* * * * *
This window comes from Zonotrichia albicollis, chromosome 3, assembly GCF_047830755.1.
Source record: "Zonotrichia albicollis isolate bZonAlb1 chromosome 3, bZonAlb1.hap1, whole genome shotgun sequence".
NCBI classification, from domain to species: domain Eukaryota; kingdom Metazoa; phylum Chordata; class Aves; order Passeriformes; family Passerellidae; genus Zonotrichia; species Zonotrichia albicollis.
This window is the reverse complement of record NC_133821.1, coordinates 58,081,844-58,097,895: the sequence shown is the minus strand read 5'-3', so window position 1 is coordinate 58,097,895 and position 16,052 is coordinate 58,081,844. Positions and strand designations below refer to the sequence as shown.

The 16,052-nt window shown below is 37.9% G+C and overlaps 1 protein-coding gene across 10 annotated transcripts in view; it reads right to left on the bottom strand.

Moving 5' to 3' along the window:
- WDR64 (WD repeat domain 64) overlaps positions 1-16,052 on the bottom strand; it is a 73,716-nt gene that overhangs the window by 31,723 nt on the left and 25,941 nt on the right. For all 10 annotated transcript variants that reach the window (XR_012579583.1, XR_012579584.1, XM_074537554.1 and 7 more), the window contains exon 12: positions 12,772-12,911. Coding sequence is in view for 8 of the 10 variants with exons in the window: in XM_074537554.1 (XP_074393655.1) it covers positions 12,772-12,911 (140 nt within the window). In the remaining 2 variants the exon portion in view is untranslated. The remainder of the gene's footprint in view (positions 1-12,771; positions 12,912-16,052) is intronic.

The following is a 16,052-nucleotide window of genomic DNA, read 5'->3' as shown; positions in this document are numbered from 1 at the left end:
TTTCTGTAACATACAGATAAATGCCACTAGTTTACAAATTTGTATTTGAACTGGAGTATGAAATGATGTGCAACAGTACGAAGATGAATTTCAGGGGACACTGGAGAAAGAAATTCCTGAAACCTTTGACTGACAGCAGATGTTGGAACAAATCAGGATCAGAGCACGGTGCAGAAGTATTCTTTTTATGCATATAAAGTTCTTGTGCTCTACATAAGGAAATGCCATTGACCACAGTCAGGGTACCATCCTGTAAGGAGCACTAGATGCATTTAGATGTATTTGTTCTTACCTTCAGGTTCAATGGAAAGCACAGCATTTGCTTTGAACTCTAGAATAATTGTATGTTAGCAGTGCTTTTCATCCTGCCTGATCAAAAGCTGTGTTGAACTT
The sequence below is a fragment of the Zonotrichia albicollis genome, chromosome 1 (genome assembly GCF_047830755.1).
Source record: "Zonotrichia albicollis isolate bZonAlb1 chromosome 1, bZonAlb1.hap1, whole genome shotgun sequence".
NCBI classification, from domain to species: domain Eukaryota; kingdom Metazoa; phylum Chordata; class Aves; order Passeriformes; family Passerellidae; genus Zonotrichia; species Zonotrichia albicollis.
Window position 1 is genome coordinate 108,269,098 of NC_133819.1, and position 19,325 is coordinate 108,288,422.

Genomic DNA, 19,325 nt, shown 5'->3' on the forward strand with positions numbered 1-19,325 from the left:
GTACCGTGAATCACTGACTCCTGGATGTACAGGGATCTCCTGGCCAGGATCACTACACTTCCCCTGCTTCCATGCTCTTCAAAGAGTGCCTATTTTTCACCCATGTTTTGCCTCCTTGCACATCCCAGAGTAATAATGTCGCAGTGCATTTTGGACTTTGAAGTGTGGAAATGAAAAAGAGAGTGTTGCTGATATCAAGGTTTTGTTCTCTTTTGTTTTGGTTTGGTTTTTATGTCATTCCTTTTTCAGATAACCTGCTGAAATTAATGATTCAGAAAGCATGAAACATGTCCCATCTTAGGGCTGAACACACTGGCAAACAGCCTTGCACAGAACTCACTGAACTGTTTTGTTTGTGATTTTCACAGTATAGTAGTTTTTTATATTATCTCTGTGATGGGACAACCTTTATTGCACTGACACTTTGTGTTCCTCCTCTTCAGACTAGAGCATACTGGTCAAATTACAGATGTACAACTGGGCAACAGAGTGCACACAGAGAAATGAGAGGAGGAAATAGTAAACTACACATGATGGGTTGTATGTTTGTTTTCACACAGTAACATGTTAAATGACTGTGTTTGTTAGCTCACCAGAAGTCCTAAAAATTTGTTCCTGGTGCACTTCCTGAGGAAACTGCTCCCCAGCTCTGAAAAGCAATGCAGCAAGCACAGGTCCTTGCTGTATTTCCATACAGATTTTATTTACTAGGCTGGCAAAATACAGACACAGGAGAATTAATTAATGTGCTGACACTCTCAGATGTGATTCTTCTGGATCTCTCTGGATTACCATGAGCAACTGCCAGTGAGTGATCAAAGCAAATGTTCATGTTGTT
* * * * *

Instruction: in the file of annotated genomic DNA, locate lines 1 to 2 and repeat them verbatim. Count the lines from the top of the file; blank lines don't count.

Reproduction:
This window comes from Zonotrichia albicollis, chromosome 3, assembly GCF_047830755.1.
Source record: "Zonotrichia albicollis isolate bZonAlb1 chromosome 3, bZonAlb1.hap1, whole genome shotgun sequence".